China’s red hand of regulation

By Bill Schmick • July 8, 2021

Over the past several decades, investors, investing in China, have gotten used to the dichotomy of China’s Communist-run, centralized government and its free-for-all stock market. That situation appears to be ending.

The latest (and most controversial) sign of China’s increased interest in regulating and extending control of its largest companies came over the weekend. Fresh off the heels of a global $4.4 billion initial public offering, Didi, China’s ride-hailing giant, was ordered to cease accepting new users, and to close down its app by China’s internet regulators.

By mid-week, the newly, U.S.-listed share price of Didi fell by well over 20%. But Didi wasn’t the only Chinese-based tech company to feel the red hand of regulation this week. Two additional tech companies, Full Truck Alliance, and on-line recruiting company, Kanzhun, were also targeted. Regulators are probing whether these companies illegally collected and utilized personal data.

In the past year or two, these regulatory probes have been increasing. Chinese mega-global growth companies like Alibaba, and its wholly-owned subsidiary, financial credit giant, Ant Group, have been ham-strung by the Chinese government’s initiative to exert control over social media and how they handle, collect and share data. Regulators in November of 2020, for example, simply halted Ant Group’s multi-billion-dollar dual listing in Hong Kong and Shanghai at the last minute.

Behind this new regulatory crackdown is the realization by China’s Communist Party (CCP) that these big technology firms could be a potential threat to their own autocratic control. Based on their vast collective ability to gather and harness data, someday (possibly soon?), these corporations could become a competitive, or even an alternative center of power in China.

This was made abundantly clear to President Xi Jinping and the Communist party during the Coronavirus pandemic. The government discovered how truly immense these tech companies’ databases are in their effort to control the spread of COVD-19 and its mutations. Officials found they had to depend on these tech companies’ databases in order to introduce health-monitoring, and a variety of software-based quarantine applications.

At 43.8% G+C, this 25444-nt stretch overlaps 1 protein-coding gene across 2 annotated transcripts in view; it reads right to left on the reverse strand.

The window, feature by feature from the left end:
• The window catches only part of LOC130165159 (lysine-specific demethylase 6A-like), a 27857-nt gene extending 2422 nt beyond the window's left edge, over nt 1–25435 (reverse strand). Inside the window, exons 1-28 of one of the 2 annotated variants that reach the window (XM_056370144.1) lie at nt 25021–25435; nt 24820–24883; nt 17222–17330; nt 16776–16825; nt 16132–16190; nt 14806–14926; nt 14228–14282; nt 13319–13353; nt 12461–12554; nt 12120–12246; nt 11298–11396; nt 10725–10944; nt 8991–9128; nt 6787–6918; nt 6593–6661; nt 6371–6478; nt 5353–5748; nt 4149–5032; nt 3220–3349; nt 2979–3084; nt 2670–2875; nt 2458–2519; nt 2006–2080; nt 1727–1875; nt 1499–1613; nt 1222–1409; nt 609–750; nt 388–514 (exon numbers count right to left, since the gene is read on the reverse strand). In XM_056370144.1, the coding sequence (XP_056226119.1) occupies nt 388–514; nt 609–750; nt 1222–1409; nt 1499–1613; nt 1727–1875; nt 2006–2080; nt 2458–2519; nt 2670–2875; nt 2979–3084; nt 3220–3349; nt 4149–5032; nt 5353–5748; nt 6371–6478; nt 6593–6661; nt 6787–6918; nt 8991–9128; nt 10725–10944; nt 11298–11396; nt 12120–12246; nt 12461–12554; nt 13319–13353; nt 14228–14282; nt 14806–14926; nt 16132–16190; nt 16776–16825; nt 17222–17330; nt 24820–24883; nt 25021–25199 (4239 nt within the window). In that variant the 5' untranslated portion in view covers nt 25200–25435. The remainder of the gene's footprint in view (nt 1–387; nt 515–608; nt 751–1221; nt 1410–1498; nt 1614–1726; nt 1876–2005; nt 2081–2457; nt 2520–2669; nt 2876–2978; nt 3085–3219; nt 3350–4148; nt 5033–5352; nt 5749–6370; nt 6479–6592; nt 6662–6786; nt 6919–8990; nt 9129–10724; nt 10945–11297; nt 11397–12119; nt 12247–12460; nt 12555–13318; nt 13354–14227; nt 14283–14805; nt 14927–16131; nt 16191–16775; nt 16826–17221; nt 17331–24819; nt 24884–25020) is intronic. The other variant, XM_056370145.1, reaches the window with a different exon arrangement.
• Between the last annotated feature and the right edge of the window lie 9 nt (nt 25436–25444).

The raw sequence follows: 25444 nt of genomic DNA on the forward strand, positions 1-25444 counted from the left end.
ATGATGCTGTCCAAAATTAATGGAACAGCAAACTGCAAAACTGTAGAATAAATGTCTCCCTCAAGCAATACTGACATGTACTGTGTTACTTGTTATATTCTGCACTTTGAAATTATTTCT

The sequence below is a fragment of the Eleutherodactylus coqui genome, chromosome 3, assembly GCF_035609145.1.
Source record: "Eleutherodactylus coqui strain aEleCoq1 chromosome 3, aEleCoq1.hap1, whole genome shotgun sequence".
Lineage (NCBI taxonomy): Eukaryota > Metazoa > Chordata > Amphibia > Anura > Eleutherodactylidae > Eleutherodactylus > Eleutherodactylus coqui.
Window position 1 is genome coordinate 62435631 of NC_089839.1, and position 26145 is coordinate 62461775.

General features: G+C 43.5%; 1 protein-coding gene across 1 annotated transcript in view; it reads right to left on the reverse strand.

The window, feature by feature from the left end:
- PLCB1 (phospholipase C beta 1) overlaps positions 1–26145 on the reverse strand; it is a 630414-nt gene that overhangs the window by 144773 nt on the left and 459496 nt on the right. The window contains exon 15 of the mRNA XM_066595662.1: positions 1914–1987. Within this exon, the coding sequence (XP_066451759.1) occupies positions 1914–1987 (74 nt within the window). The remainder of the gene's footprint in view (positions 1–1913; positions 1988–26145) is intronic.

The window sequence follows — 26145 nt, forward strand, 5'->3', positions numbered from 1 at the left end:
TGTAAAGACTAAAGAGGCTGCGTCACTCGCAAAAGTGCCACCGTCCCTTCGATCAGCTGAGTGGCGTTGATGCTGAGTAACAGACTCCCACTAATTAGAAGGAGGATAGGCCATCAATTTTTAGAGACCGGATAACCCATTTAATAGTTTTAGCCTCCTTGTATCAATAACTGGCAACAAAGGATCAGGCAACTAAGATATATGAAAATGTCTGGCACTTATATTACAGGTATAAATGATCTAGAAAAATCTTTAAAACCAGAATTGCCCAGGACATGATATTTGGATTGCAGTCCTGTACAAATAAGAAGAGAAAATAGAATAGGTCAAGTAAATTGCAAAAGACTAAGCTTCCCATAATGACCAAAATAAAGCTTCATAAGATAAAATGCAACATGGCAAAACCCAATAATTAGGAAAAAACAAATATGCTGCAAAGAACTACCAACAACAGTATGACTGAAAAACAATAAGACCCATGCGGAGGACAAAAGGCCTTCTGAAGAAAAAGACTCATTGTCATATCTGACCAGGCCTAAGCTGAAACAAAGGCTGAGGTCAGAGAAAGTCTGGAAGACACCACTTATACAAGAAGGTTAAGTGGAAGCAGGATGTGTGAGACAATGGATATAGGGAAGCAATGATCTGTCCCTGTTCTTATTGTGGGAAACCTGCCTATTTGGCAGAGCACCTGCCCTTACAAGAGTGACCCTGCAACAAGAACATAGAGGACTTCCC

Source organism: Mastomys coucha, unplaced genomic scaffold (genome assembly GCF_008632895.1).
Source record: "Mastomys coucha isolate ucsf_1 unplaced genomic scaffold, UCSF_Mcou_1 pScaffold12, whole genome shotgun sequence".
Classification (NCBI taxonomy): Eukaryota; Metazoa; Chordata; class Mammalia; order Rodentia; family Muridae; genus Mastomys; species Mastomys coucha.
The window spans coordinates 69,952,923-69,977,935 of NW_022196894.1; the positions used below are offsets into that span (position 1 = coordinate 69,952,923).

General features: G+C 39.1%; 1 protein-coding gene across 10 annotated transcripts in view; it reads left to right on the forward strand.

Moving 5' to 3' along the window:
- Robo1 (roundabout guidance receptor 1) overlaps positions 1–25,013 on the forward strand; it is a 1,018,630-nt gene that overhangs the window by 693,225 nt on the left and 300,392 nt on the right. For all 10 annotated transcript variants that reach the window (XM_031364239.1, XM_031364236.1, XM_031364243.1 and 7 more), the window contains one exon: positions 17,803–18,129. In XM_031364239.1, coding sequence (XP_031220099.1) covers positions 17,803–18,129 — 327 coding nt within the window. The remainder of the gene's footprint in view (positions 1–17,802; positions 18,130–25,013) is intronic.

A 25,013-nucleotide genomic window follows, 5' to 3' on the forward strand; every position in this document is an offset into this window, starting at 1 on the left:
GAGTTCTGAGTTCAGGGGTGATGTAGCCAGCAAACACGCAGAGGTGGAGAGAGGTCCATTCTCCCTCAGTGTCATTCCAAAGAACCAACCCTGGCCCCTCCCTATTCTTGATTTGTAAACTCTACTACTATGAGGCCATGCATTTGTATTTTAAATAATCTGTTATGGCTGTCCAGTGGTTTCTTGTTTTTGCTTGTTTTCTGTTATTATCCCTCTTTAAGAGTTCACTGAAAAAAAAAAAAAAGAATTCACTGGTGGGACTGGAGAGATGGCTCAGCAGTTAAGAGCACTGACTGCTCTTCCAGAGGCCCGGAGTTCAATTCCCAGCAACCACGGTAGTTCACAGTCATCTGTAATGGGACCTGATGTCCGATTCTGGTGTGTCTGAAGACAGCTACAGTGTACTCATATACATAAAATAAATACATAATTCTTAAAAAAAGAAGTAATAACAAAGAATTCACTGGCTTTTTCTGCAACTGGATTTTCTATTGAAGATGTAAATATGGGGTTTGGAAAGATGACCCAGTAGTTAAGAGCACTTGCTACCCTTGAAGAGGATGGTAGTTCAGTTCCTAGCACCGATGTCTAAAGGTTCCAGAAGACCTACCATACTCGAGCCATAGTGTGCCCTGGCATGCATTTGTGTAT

Up until that time, these corporations (like their overseas counterparts) had a fairly clear path in developing their businesses. They had free reign to cut deals, cripple competitors and collect all sorts of user data (both personal and otherwise) from customers worldwide. That same business model is now the subject of litigation, regulation, and various fines within dozens of countries. In that respect, China is just one more country waking up to the so-called danger of social media companies. But with China, there is a difference.

The CCP, unlike most other governments, believes, and therefore demands, that all the data collected from its social media giants, e-commerce, and other businesses (including those foreign companies doing business in China), is the property of the state.

This data can and will be used in any way the party and its leaders decide, now and in the future. It is considered part of the nation’s assets. To bring that point home, China watchers have identified a virtual blizzard of new antitrust and financial regulation brought by the State Council and Cybersecurity Administration, including the passing of a new data security law in June (that goes into effect in September).  In essence, almost all data-related activities by whatever means will now be subject to government oversight and control.

In the future, data will ultimately control just about every aspect of human life. Food, medicine, weather, security, finance, etc. Who gets it and how, will all come down to who has the most data and how it is used. President Xi is reported to have said privately that “whoever controls data will have the initiative.” I believe he is correct.

It seems clear to me that while investors decry the short-term stock losses caused by the heavy-handed actions of the Chinese government on publicly listed Chinese companies, they may be missing the forest for the trees.  There are all the signs that these new regulatory risks are here to stay. In which case, we can expect more of them and as a result, a re-rating of Chinese securities (downward) would certainly be in order.









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